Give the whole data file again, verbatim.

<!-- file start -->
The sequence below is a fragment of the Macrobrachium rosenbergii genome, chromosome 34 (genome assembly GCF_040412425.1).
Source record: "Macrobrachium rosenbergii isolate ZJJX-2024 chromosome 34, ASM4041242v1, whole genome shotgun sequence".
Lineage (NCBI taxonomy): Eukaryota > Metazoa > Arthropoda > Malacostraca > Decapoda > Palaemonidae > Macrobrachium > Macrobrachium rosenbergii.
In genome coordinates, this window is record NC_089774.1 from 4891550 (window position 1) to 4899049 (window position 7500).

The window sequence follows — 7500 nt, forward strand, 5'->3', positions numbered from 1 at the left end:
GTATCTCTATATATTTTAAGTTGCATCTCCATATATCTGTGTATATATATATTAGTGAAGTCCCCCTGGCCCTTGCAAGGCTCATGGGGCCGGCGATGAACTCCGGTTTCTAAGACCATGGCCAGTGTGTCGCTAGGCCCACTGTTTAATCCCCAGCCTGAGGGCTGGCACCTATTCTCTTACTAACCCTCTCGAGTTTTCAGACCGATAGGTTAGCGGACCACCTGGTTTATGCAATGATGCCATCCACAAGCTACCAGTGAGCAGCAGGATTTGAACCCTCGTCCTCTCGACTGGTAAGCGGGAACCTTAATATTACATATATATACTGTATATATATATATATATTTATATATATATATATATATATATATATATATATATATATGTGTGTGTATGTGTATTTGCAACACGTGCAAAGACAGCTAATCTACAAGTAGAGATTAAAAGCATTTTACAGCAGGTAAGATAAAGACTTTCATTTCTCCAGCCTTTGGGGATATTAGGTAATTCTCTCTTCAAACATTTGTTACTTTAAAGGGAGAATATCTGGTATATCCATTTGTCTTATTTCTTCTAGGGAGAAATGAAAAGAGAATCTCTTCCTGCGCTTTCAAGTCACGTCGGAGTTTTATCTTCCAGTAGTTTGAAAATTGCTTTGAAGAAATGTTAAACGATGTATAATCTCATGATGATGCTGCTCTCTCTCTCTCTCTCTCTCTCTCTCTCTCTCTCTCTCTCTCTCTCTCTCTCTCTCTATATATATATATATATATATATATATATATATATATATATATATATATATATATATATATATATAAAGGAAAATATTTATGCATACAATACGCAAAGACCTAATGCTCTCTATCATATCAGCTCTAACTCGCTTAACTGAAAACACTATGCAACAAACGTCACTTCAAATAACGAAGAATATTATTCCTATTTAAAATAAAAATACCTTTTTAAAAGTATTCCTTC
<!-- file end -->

The sequence below is a fragment of the Macrobrachium rosenbergii genome, chromosome 34 (genome assembly GCF_040412425.1).
Source record: "Macrobrachium rosenbergii isolate ZJJX-2024 chromosome 34, ASM4041242v1, whole genome shotgun sequence".
Lineage (NCBI taxonomy): Eukaryota > Metazoa > Arthropoda > Malacostraca > Decapoda > Palaemonidae > Macrobrachium > Macrobrachium rosenbergii.
In genome coordinates, this window is record NC_089774.1 from 4891550 (window position 1) to 4899049 (window position 7500).

The window sequence follows — 7500 nt, forward strand, 5'->3', positions numbered from 1 at the left end:
GTATCTCTATATATTTTAAGTTGCATCTCCATATATCTGTGTATATATATATTAGTGAAGTCCCCCTGGCCCTTGCAAGGCTCATGGGGCCGGCGATGAACTCCGGTTTCTAAGACCATGGCCAGTGTGTCGCTAGGCCCACTGTTTAATCCCCAGCCTGAGGGCTGGCACCTATTCTCTTACTAACCCTCTCGAGTTTTCAGACCGATAGGTTAGCGGACCACCTGGTTTATGCAATGATGCCATCCACAAGCTACCAGTGAGCAGCAGGATTTGAACCCTCGTCCTCTCGACTGGTAAGCGGGAACCTTAATATTACATATATATACTGTATATATATATATATATTTATATATATATATATATATATATATATATATATATATATGTGTGTGTATGTGTATTTGCAACACGTGCAAAGACAGCTAATCTACAAGTAGAGATTAAAAGCATTTTACAGCAGGTAAGATAAAGACTTTCATTTCTCCAGCCTTTGGGGATATTAGGTAATTCTCTCTTCAAACATTTGTTACTTTAAAGGGAGAATATCTGGTATATCCATTTGTCTTATTTCTTCTAGGGAGAAATGAAAAGAGAATCTCTTCCTGCGCTTTCAAGTCACGTCGGAGTTTTATCTTCCAGTAGTTTGAAAATTGCTTTGAAGAAATGTTAAACGATGTATAATCTCATGATGATGCTGCTCTCTCTCTCTCTCTCTCTCTCTCTCTCTCTCTCTCTCTCTCTCTCTCTCTCTCTCTATATATATATATATATATATATATATATATATATATATATATATATATATATATATATATATATAAAGGAAAATATTTATGCATACAATACGCAAAGACCTAATGCTCTCTATCATATCAGCTCTAACTCGCTTAACTGAAAACACTATGCAACAAACGTCACTTCAAATAACGAAGAATATTATTCCTATTTAAAATAAAAATACCTTTTTAAAAGTATTCCTTC